I’ll still take him over Arencibia, though.

Seriously now, try winning a damn game.

Game Threat: Jays vs. Rays

They’re playing the Rays tonight, right? Well… still working out some kinks in the new computer working procedure and… well… this week has already been so abysmally half-assed around here, I’m kinda thinking… why bust my ass on a right proper Game Threat at this point? In the words of Alex Rios, who gives a fuck?

Back to normal soon, though. Oh, and Jays… win a fucking game!


Oh, hello. Apologize for the inactivity over the last day or so, but I got just a little bit robbed the other night and am currently a touch low on computers on which to… y’know… work. Things will be back to normal soon, though, so don’t fret.

In the meantime, I want to thank everybody who came out to last night’s Pitch Talks event, which may entirely have been my favourite yet — and not just for the continued spread of the term “garbage clown.” From Shi Davidi outlining J.P. Ricciardi’s terrible drafts as the reason the Jays seem perpetually thin in terms of depth, to Sid Seixeiro lamenting that the one-shot, payroll-increasing, can’t-say-no Marlins trade came around at the wrong moment for this organization and its GM, to Jeremy Taggart slaying the crowd and hilariously telling of his tryout with the Atlanta Braves (!), to Stacey May Fowles, Jenn Smith, and Erin Valois debating the merits of baseball’s replay challenge system, it was a night full of great baseball talk, and… y’know… beer (from the outstanding Left Field Brewery). And it was great putting faces to names and meeting people I’d only known through the internet, like David Shemie and Slappy Shalom — but not RADAR, even though he was apparently there!!

I’d add everyone’s Twitter handle to all that, but I’m writing this on my phone and… well… do you have any idea what a pain in the ass that would be?

What I will add, however, is what the title of this post refers to: my spot yesterday morning on TSN Radio 1050 here in Toronto.

Have a listen!

Now that was a fine game of mid-afternoon baseball for a… uh… a… what is this? A Wednesday?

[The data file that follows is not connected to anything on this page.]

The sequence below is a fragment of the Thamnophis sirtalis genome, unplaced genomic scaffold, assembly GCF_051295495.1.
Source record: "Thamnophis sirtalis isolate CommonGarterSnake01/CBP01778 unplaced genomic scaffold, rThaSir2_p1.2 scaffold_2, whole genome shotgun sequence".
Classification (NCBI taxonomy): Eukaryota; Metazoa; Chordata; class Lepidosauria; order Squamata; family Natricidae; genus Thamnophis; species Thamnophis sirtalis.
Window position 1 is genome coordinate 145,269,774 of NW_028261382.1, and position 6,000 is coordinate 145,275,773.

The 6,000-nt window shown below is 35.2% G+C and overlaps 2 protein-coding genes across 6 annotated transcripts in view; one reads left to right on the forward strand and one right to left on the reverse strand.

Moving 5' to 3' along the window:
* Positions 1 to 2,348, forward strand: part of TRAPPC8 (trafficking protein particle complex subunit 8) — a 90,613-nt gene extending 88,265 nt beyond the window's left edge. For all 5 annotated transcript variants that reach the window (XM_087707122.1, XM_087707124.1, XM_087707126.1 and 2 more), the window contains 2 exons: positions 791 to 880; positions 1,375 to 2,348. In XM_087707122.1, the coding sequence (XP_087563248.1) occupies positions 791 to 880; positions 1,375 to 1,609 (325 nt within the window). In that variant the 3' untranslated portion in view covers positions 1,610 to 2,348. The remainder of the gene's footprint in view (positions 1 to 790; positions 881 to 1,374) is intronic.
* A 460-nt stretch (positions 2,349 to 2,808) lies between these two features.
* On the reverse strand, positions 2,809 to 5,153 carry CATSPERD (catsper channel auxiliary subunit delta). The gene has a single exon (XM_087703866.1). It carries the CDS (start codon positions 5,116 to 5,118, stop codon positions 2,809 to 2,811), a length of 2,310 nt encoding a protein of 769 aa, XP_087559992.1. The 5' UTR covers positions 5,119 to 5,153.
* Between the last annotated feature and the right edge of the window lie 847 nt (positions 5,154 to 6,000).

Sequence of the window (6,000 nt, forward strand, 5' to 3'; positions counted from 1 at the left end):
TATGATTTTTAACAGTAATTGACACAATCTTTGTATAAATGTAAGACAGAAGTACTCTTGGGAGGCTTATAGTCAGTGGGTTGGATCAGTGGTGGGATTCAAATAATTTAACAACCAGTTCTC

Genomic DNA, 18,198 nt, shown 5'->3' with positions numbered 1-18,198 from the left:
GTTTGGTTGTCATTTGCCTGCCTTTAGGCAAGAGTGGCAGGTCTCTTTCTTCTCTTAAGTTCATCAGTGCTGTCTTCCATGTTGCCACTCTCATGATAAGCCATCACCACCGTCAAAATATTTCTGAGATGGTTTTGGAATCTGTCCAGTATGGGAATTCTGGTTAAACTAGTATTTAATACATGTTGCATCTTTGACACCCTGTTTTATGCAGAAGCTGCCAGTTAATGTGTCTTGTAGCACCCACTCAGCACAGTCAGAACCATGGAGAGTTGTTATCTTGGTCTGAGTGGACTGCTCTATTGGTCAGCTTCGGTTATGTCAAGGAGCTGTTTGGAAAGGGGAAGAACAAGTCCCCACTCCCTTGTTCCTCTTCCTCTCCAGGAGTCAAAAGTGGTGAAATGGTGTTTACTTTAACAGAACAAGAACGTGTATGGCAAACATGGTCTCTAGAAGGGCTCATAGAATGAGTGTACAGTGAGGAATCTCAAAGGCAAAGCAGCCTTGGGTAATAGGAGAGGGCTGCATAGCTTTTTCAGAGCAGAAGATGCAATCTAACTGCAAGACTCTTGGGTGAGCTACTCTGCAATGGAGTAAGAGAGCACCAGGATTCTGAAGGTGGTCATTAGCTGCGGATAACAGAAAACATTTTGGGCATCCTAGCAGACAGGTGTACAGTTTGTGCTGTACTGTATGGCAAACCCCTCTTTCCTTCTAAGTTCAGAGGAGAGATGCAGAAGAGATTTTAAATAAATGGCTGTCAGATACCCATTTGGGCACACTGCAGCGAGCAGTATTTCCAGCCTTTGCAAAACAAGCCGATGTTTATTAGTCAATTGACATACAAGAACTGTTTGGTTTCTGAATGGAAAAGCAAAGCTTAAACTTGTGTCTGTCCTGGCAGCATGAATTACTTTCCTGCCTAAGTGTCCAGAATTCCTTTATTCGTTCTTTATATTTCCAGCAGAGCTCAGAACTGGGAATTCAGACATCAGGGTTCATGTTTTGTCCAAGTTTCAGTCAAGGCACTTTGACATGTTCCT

Anyway, that’s more fucking like it, eh Jays? A right proper offensive outburst to distract from the August version of Jays pitching still giving up too many runs, and our learning about the franchise trying to force the Creighton Blue Jays to change their logo, and their history of being frivolously protecting their brand (trying, along with the Rays, to stop a pizza place called Ray Jay’s, and trademark filings against Jay-Z!), and the Enarnacion’s Parrot shirt stuff, and the club’s social media being apparently outsourced to some MLB drone (who accidentally updated the Rangers score on the Jays’ Twitter feed), to that thing some player said to Arash Madani yesterday, which I still haven’t written about, but probably will, even though it’s kinda dumb.

Yep, just a good ol’ solid win to end an abysmal road trip and set up a huge fight for playoff positioning on the upcoming home stand, with opportunities abound, even though it’s the Rays, Red Sox, and Yankees coming in. The Jays then go to Tampa, go to Boston, then host the Cubs and the Rays before beginning their two week push against the teams ahead of them (at Baltimore, at New York, vs. Seattle, vs. Baltimore) as the season comes to a close.

They’re still not licked yet. The names are scary and the teams are maybe better than their records show, but the Jays certainly have seven very winnable series coming up, with the three games against the Yankees being the only ones (barring a strong run from Tampa) in which they’ll see a team with a record above .500. It’s a small consolation, but if back in the spring you had told me this is where they’d be at this point (and… y’know… probably didn’t tell me the specific teams they were about to play, only their records) I would sure as fuck have taken it in a heartbeat.

Four games (the amount behind the Jays currently sit in the Wild Card race) can evaporate fast. Shit, so can the 8.5 they now trail the Orioles by.

Ask the Jays.